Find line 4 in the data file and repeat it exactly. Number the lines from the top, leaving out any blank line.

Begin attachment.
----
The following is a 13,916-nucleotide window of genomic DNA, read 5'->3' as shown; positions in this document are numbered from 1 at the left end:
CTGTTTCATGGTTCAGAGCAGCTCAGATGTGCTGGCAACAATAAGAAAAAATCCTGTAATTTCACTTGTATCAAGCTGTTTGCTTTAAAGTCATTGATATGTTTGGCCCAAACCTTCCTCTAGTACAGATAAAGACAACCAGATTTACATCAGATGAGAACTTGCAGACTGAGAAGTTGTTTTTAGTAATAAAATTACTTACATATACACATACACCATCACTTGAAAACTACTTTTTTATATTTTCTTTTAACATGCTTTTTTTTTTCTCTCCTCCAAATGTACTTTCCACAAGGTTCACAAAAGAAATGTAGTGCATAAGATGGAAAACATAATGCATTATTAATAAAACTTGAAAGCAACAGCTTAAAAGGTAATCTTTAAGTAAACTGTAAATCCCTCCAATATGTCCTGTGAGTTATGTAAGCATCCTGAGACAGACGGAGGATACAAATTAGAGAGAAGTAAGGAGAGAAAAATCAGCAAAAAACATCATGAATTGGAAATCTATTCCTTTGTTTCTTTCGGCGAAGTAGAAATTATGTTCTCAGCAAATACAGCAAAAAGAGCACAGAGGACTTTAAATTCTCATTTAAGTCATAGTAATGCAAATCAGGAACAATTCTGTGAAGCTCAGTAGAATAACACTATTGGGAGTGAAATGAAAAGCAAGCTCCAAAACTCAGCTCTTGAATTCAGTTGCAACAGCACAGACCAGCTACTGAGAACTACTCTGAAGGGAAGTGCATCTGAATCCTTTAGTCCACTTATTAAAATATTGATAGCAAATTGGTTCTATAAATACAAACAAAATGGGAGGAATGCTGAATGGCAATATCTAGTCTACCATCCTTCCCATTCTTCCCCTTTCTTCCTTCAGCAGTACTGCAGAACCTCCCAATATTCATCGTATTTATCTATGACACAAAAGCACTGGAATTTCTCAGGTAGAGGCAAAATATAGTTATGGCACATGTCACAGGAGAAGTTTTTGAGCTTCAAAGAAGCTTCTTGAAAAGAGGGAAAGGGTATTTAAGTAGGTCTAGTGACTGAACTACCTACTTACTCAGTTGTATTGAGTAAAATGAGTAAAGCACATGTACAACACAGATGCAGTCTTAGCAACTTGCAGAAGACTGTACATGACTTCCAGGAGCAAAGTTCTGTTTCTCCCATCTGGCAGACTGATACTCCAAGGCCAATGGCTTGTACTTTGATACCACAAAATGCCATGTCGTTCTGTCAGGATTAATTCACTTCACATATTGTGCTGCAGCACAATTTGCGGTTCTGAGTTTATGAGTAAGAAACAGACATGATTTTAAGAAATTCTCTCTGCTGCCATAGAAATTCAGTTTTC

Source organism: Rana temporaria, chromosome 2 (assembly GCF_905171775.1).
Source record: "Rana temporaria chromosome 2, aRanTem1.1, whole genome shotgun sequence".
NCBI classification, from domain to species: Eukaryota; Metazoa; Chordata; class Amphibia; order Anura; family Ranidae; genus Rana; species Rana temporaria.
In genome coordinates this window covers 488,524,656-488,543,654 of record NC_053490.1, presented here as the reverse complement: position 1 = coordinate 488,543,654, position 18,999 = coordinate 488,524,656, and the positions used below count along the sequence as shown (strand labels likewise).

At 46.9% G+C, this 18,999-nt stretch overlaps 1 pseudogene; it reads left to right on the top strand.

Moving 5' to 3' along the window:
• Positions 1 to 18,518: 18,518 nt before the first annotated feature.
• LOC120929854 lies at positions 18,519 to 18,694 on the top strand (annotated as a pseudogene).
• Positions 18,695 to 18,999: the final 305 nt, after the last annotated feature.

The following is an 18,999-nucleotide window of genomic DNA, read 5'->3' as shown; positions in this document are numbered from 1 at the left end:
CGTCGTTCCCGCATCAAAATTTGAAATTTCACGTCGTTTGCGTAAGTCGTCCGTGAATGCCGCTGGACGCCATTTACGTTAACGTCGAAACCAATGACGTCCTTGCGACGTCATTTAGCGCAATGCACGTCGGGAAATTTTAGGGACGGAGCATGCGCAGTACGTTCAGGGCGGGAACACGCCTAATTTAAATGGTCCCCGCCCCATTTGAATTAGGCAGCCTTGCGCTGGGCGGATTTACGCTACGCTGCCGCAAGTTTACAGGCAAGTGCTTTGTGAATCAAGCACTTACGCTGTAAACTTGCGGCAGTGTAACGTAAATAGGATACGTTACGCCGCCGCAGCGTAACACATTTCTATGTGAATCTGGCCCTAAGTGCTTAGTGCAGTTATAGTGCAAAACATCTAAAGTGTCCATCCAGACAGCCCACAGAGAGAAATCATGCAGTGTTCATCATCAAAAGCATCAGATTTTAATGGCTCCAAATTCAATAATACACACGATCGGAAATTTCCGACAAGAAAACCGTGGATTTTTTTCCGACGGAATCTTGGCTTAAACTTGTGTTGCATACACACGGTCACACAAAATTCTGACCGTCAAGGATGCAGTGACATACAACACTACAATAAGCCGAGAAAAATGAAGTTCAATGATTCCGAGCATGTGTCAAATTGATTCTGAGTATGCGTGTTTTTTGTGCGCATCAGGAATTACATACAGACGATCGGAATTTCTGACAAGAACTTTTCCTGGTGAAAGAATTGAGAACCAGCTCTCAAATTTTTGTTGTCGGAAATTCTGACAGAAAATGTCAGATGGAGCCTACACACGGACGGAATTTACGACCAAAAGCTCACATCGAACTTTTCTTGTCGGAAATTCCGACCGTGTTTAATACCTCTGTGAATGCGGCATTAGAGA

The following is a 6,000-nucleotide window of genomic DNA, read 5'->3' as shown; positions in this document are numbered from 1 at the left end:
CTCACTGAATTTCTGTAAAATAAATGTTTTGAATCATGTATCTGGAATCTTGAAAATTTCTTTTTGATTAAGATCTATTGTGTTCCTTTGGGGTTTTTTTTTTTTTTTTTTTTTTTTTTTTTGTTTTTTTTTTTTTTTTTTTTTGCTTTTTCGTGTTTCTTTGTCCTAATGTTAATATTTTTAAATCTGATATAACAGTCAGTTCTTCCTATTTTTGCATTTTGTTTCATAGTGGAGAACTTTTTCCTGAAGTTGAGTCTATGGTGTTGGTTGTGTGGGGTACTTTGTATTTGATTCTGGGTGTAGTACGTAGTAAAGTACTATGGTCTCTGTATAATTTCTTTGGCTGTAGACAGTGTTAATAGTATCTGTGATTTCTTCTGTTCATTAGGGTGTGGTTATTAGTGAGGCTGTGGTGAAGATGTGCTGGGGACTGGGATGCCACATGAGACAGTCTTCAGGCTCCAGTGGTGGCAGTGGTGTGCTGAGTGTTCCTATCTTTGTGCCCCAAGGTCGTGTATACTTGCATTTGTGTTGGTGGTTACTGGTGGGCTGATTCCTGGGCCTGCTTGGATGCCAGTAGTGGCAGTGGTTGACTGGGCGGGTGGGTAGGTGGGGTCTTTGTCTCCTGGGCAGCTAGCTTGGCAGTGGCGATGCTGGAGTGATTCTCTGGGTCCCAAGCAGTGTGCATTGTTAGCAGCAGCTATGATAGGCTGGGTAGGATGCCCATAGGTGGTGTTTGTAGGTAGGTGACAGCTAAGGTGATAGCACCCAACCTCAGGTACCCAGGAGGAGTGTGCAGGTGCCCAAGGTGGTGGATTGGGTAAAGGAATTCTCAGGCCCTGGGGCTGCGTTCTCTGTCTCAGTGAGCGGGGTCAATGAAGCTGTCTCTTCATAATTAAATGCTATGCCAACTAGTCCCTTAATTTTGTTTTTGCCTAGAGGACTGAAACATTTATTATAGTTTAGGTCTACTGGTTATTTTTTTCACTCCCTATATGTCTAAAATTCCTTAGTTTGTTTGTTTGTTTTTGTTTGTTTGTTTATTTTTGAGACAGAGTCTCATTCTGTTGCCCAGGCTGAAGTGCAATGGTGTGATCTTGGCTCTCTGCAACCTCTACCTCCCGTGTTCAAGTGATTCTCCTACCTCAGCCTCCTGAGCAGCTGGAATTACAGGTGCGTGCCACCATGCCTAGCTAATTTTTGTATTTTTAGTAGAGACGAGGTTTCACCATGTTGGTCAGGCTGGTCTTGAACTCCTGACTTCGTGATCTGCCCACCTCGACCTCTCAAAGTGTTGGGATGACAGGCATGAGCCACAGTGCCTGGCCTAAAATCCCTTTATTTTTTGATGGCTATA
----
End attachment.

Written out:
Source record: "Rana temporaria chromosome 2, aRanTem1.1, whole genome shotgun sequence".